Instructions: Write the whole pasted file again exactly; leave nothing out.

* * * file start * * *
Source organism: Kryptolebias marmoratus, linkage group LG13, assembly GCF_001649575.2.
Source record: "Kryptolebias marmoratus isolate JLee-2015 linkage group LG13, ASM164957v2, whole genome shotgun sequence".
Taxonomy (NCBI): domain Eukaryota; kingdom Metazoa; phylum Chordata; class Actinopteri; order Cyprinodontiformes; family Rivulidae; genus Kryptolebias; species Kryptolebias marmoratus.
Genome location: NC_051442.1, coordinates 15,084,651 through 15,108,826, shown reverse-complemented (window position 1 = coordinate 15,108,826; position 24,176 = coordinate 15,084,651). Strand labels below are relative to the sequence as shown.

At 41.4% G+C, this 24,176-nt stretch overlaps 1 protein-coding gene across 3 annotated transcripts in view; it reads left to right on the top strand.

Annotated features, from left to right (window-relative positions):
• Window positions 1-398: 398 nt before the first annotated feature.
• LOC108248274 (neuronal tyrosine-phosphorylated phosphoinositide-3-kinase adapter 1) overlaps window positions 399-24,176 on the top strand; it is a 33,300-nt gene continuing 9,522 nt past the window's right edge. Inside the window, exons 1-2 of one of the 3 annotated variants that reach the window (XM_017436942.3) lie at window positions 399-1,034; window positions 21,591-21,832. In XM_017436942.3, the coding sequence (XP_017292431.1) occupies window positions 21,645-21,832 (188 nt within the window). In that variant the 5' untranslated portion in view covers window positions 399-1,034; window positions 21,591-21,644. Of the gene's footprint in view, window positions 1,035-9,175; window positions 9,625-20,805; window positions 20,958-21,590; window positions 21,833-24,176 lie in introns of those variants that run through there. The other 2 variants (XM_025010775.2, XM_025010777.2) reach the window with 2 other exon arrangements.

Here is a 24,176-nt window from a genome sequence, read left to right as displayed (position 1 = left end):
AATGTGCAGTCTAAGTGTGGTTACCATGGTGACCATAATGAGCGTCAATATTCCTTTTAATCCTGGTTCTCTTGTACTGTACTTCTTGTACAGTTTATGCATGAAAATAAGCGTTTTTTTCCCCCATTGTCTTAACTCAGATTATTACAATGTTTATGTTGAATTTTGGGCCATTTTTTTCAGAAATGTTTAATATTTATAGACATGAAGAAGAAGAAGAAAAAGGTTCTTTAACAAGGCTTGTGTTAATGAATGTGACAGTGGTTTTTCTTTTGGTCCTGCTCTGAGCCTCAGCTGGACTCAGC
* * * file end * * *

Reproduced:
Source organism: Kryptolebias marmoratus, linkage group LG13, assembly GCF_001649575.2.
Source record: "Kryptolebias marmoratus isolate JLee-2015 linkage group LG13, ASM164957v2, whole genome shotgun sequence".
Taxonomy (NCBI): domain Eukaryota; kingdom Metazoa; phylum Chordata; class Actinopteri; order Cyprinodontiformes; family Rivulidae; genus Kryptolebias; species Kryptolebias marmoratus.
Genome location: NC_051442.1, coordinates 15,084,651 through 15,108,826, shown reverse-complemented (window position 1 = coordinate 15,108,826; position 24,176 = coordinate 15,084,651). Strand labels below are relative to the sequence as shown.

At 41.4% G+C, this 24,176-nt stretch overlaps 1 protein-coding gene across 3 annotated transcripts in view; it reads left to right on the top strand.

Annotated features, from left to right (window-relative positions):
• Window positions 1-398: 398 nt before the first annotated feature.
• LOC108248274 (neuronal tyrosine-phosphorylated phosphoinositide-3-kinase adapter 1) overlaps window positions 399-24,176 on the top strand; it is a 33,300-nt gene continuing 9,522 nt past the window's right edge. Inside the window, exons 1-2 of one of the 3 annotated variants that reach the window (XM_017436942.3) lie at window positions 399-1,034; window positions 21,591-21,832. In XM_017436942.3, the coding sequence (XP_017292431.1) occupies window positions 21,645-21,832 (188 nt within the window). In that variant the 5' untranslated portion in view covers window positions 399-1,034; window positions 21,591-21,644. Of the gene's footprint in view, window positions 1,035-9,175; window positions 9,625-20,805; window positions 20,958-21,590; window positions 21,833-24,176 lie in introns of those variants that run through there. The other 2 variants (XM_025010775.2, XM_025010777.2) reach the window with 2 other exon arrangements.

Here is a 24,176-nt window from a genome sequence, read left to right as displayed (position 1 = left end):
AATGTGCAGTCTAAGTGTGGTTACCATGGTGACCATAATGAGCGTCAATATTCCTTTTAATCCTGGTTCTCTTGTACTGTACTTCTTGTACAGTTTATGCATGAAAATAAGCGTTTTTTTCCCCCATTGTCTTAACTCAGATTATTACAATGTTTATGTTGAATTTTGGGCCATTTTTTTCAGAAATGTTTAATATTTATAGACATGAAGAAGAAGAAGAAAAAGGTTCTTTAACAAGGCTTGTGTTAATGAATGTGACAGTGGTTTTTCTTTTGGTCCTGCTCTGAGCCTCAGCTGGACTCAGC